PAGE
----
“During most of his work week, Cesar Orantes dons a hair net, rubber gloves, and a white apron flecked with fish scales for his job in quality assurance at Stavis Seafoods, a wholesaler in Boston’s Seaport District. But for four hours each week, the Guatemalan native removes his protective gear, gathers with several of his co-workers in the company’s break room, and turns his attention to something very different: nouns, verbs, adjectives, and other fundamentals of English.” S. Pfeiffer, The Boston Globe
ESL Voices Lesson Plan for this post with Answer Key
“The classes are free and held during the workday, and Orantes is paid his regular wage while sitting in the makeshift classroom. Stavis even gives him and his colleagues a bonus if they attend a certain number of classes. As Orantes improves his English language skills, he is also boosting his workplace performance, since the better he can communicate with customers and colleagues, the more effectively he can do his job.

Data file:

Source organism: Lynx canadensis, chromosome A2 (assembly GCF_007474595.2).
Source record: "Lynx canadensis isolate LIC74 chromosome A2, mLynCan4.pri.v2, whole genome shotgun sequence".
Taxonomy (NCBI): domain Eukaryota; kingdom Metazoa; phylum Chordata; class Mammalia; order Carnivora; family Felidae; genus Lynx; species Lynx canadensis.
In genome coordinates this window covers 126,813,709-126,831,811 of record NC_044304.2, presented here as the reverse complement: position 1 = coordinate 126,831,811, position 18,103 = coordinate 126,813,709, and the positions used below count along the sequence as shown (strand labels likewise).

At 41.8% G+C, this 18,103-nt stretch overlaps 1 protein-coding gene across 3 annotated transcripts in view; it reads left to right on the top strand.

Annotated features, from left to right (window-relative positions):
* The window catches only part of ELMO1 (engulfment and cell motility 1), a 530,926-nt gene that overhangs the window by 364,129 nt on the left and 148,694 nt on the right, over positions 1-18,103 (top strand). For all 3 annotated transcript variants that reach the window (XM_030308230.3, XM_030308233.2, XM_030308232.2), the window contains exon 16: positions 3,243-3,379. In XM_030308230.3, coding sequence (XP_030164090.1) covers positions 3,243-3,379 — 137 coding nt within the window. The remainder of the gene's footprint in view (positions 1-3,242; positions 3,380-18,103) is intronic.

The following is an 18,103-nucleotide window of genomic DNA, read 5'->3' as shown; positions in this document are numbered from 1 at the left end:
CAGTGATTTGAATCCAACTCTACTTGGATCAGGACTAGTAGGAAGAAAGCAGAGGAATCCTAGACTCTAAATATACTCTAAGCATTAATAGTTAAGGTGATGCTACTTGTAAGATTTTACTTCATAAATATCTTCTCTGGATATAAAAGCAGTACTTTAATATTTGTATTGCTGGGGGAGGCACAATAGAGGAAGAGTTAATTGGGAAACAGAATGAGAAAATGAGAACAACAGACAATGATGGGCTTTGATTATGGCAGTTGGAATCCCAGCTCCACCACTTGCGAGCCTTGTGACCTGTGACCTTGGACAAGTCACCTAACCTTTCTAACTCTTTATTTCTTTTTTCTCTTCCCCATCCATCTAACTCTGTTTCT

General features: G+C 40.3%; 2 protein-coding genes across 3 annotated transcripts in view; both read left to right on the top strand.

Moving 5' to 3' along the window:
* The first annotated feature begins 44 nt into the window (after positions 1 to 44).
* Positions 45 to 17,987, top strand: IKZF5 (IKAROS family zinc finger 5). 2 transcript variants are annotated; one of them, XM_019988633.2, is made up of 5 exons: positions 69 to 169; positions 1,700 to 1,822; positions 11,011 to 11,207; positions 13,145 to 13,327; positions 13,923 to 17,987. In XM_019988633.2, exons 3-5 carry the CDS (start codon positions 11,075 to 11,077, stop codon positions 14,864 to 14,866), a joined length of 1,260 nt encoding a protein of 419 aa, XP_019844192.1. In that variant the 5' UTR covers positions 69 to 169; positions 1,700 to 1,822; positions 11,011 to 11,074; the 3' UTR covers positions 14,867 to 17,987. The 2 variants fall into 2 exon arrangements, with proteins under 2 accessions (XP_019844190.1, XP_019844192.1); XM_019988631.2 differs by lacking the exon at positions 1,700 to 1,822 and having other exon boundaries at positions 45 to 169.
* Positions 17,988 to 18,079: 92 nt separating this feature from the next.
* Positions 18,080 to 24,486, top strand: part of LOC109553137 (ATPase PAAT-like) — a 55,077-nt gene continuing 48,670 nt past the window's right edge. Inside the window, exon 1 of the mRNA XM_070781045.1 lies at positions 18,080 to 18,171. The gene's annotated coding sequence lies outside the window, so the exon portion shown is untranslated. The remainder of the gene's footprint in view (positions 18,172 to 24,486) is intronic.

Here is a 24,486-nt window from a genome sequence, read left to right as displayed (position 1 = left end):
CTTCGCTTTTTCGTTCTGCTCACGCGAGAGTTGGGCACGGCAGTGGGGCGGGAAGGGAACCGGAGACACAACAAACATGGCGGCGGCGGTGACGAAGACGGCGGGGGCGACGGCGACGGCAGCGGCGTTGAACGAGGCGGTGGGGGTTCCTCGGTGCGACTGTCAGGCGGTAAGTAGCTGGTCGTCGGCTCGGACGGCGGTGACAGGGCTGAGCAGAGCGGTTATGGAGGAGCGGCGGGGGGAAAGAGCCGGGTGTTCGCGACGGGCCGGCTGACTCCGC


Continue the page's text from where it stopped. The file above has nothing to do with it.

Faced with a labor shortage in the robust Massachusetts economy — the state’s unemployment rate of 2.9 percent is the country’s second-lowest, along with North Dakota — employers are increasingly relying on immigrant workers, and a growing number of businesses are devoting resources to on-the-job English language instruction.
At least 35 Massachusetts companies provide free English classes, according to a Globe tally. The training lets them retain promising employees, promote from within, and identify workers whose potential was previously hidden behind a language barrier.
Employers offering this benefit, which is often partially paid for by state grants, range from hospitals to manufacturing firms to food service companies. Some even schedule pre-dawn courses to accommodate overnight workers, who finish their shifts with an English class before clocking out for the day at 7 or 8 a.m.
‘If we hire somebody who doesn’t cut up the right seafood for an order because they can’t read the order form, that’s not good customer service,’ said Stuart Altman, a co-owner of Stavis Seafoods, which says at least 20 percent of its 133-person workforce are immigrants, mostly Latino and Asian. Currently, 18 of them are enrolled in the company’s English class.